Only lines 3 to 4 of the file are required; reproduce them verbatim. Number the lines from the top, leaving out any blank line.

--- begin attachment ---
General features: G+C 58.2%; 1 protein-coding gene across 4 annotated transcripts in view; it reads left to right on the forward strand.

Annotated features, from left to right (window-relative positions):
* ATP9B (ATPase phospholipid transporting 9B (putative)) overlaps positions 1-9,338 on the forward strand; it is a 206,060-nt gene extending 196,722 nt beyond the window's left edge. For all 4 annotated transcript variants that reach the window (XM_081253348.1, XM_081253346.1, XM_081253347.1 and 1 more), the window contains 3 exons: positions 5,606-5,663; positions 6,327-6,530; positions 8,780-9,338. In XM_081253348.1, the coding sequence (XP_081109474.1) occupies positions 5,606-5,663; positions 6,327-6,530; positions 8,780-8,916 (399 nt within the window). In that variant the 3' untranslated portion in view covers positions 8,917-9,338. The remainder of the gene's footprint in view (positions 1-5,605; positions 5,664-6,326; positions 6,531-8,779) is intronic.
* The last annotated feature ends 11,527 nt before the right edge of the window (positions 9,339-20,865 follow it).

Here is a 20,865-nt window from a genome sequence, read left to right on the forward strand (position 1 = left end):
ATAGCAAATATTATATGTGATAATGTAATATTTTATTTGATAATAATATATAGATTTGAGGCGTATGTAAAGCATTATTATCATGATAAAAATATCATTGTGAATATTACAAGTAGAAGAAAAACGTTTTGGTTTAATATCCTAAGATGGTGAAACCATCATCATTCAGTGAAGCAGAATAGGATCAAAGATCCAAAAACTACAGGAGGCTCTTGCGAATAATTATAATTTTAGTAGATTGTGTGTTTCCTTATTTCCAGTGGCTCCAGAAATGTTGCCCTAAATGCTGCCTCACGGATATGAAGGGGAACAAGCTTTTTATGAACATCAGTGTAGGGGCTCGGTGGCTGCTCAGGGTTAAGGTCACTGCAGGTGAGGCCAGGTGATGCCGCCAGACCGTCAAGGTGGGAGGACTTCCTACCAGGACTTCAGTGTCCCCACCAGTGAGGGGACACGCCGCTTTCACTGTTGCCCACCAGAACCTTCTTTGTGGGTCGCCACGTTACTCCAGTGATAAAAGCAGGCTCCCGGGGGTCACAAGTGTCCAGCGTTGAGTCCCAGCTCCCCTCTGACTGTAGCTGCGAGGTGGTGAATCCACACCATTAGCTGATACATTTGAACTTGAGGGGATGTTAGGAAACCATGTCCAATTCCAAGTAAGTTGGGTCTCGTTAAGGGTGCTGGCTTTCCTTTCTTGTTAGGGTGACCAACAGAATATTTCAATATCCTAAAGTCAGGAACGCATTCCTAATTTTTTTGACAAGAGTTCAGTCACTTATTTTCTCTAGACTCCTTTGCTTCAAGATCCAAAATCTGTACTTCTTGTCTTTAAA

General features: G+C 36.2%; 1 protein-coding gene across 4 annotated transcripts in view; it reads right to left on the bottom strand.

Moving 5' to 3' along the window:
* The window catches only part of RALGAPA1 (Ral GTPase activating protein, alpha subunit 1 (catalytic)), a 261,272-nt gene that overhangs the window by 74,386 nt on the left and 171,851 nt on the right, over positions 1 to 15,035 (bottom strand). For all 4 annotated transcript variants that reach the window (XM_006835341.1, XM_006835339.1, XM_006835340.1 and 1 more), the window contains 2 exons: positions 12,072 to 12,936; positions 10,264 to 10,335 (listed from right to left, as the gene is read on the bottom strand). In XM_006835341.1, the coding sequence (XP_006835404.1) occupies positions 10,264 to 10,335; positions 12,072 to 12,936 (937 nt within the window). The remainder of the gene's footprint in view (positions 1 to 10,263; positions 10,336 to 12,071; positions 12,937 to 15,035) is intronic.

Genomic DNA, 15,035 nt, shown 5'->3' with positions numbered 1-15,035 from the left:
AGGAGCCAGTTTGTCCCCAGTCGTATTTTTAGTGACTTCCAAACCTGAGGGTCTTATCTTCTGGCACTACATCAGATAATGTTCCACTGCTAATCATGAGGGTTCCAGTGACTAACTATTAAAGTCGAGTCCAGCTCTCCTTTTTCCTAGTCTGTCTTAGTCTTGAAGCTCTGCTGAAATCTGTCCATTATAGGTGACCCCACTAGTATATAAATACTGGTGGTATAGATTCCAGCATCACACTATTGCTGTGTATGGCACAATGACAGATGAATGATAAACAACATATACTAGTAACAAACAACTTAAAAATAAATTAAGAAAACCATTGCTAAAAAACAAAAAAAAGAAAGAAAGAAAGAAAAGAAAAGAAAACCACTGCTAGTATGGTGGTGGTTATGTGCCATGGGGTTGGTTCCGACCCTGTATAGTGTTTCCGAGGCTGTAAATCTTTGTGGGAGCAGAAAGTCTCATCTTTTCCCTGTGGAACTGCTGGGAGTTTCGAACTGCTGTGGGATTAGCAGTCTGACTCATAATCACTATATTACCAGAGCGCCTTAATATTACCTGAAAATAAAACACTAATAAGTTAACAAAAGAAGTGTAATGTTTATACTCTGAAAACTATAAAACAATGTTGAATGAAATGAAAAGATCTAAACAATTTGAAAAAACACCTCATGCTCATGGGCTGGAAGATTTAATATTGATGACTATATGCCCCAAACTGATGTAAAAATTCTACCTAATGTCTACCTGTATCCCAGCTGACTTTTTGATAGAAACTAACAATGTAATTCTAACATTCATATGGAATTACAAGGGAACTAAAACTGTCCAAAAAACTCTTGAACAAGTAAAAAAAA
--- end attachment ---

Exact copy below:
* ATP9B (ATPase phospholipid transporting 9B (putative)) overlaps positions 1-9,338 on the forward strand; it is a 206,060-nt gene extending 196,722 nt beyond the window's left edge. For all 4 annotated transcript variants that reach the window (XM_081253348.1, XM_081253346.1, XM_081253347.1 and 1 more), the window contains 3 exons: positions 5,606-5,663; positions 6,327-6,530; positions 8,780-9,338. In XM_081253348.1, the coding sequence (XP_081109474.1) occupies positions 5,606-5,663; positions 6,327-6,530; positions 8,780-8,916 (399 nt within the window). In that variant the 3' untranslated portion in view covers positions 8,917-9,338. The remainder of the gene's footprint in view (positions 1-5,605; positions 5,664-6,326; positions 6,531-8,779) is intronic.
* The last annotated feature ends 11,527 nt before the right edge of the window (positions 9,339-20,865 follow it).